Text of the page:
Men in the legal academy, if you want to help fight sexism…
…do cite good scholarship by women. Empirically survey your own footnotes before sending in that manuscript….don’t accept invites to speak on panels without racial and gender balance. Ask the question before accepting….do call out other men who speak over women in faculty meetings.
…do ask each law review that offers to publish your article about the racial and gender balance of the authors the journal has published in the last five years.
…do advocate for key committee leadership by women of all colors, men of all colors and other minority groups. Faculty hiring might look a wee bit different.
…do look at racial and gender salary disparities on your own faculty, if the information is publicly available. Ask questions. In. Front. Of. Everyone.
…don’t close your office door fully when meeting with any students, especially women. In confidential situations, draw the door partially closed and speak quietly.
…don’t date students. If you respect women, men, and yourself, you can wait until after graduation.
…don’t call on a female student to give the “woman’s perspective;” don’t call on a student of color to give the “black/brown/Asian/other” perspective. No one speaks for an entire group. No one student should carry the burden of educating the rest of the class. You’re the teacher.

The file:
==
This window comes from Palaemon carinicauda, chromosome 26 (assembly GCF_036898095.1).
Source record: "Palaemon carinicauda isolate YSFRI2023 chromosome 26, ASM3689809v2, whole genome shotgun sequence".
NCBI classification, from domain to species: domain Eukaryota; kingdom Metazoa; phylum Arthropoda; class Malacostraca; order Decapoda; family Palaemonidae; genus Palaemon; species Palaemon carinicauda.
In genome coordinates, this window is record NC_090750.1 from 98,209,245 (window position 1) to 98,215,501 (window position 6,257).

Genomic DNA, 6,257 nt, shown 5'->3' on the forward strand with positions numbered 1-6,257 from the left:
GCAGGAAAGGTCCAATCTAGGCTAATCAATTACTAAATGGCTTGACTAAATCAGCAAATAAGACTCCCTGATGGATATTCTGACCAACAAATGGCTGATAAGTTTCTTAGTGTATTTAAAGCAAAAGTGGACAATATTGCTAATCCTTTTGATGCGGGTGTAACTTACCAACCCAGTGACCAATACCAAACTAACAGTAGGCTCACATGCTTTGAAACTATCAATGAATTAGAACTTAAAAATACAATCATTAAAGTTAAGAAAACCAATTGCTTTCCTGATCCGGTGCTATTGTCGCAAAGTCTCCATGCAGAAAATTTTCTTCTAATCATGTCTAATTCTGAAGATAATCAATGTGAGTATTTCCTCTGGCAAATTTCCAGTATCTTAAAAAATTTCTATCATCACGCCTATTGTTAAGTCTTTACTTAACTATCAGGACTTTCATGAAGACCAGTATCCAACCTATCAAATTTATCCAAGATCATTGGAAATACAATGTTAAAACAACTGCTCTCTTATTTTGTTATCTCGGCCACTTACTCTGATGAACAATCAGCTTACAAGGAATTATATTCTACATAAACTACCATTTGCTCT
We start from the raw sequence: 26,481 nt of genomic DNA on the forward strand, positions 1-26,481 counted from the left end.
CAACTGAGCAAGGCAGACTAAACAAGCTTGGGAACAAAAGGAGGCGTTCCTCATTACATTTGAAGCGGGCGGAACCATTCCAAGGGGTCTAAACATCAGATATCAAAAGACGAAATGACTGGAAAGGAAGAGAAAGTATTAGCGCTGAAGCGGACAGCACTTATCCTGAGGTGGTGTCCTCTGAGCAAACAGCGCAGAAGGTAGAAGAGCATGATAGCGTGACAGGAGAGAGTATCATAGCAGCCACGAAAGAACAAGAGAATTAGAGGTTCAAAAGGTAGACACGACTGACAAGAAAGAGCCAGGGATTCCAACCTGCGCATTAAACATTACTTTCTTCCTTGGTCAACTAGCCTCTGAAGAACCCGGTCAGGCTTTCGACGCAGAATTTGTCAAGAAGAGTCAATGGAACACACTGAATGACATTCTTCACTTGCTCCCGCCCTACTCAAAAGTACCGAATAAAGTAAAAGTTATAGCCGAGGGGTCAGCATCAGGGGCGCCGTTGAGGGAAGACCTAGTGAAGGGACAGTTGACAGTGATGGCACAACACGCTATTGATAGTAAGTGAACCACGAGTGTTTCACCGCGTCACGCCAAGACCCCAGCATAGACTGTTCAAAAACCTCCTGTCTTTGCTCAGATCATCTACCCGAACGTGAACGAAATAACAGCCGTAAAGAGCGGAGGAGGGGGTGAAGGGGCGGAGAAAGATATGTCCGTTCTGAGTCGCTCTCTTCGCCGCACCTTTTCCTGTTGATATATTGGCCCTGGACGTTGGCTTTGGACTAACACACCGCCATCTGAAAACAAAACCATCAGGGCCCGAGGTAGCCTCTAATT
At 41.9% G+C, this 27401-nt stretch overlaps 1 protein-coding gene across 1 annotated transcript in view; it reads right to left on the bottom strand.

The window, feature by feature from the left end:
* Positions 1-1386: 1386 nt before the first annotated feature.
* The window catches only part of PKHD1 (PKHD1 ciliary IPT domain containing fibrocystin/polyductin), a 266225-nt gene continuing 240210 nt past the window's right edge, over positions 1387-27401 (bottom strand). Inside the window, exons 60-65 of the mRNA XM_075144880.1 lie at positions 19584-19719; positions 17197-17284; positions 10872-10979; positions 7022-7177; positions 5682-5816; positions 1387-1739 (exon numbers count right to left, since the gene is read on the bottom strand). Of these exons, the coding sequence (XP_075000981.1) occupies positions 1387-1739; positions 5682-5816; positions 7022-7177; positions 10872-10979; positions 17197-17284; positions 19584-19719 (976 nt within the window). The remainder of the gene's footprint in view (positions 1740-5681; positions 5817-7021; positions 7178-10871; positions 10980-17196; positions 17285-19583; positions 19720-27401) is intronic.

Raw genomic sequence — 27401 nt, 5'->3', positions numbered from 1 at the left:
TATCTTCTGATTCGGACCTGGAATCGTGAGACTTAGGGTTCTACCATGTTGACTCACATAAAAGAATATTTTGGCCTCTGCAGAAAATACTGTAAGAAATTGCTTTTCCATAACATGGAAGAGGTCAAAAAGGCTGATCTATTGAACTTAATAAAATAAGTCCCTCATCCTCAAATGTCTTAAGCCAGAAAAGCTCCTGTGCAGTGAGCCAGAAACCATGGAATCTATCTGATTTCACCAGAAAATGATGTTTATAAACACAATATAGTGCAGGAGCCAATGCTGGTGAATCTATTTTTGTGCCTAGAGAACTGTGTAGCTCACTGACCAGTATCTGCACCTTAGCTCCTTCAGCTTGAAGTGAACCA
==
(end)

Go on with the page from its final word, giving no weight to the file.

…don’t wait for a student to raise issues of gender, race, class, sexuality. Lead by example and signal that these issues can be important.
…when teaching Crim Law, do remember that there are rape survivors in your classroom. They are not snowflakes; they are strong; but be considerate.
…don’t comment on any student’s appearance. If the student needs some friendly advice about what is or is not appropriate clothing for class or interviews, there’s a Dean of Students for a reason.
…do instruct moot court judges that they are not to comment on students’ appearances. If there are concerns that could hurt the student’s career, rely again on the Dean of Students, not the moot court judges, to convey the info.
…don’t call a mixed-gender group of staff or students “guys” (e.g., don’t say, “Have the guys in the IT department check your computer,” when there are women who work in the IT department, too.)
…do object to the use of the word “guys” to refer to a mixed-gender group of students, colleagues, staff (e.g., “Those guys did a great job”). Your vocal objection to the use of “guys” in a case like this would be a rare instance in which “mansplaining” is welcome, especially to other men. Don’t make it women’s work to be the ones who remind everyone else of the importance of gender-neutral language. Your school may even have a policy on it.
These suggestions are compiled and modified from tweets sent by me via @FeministLawPrfs earlier this month.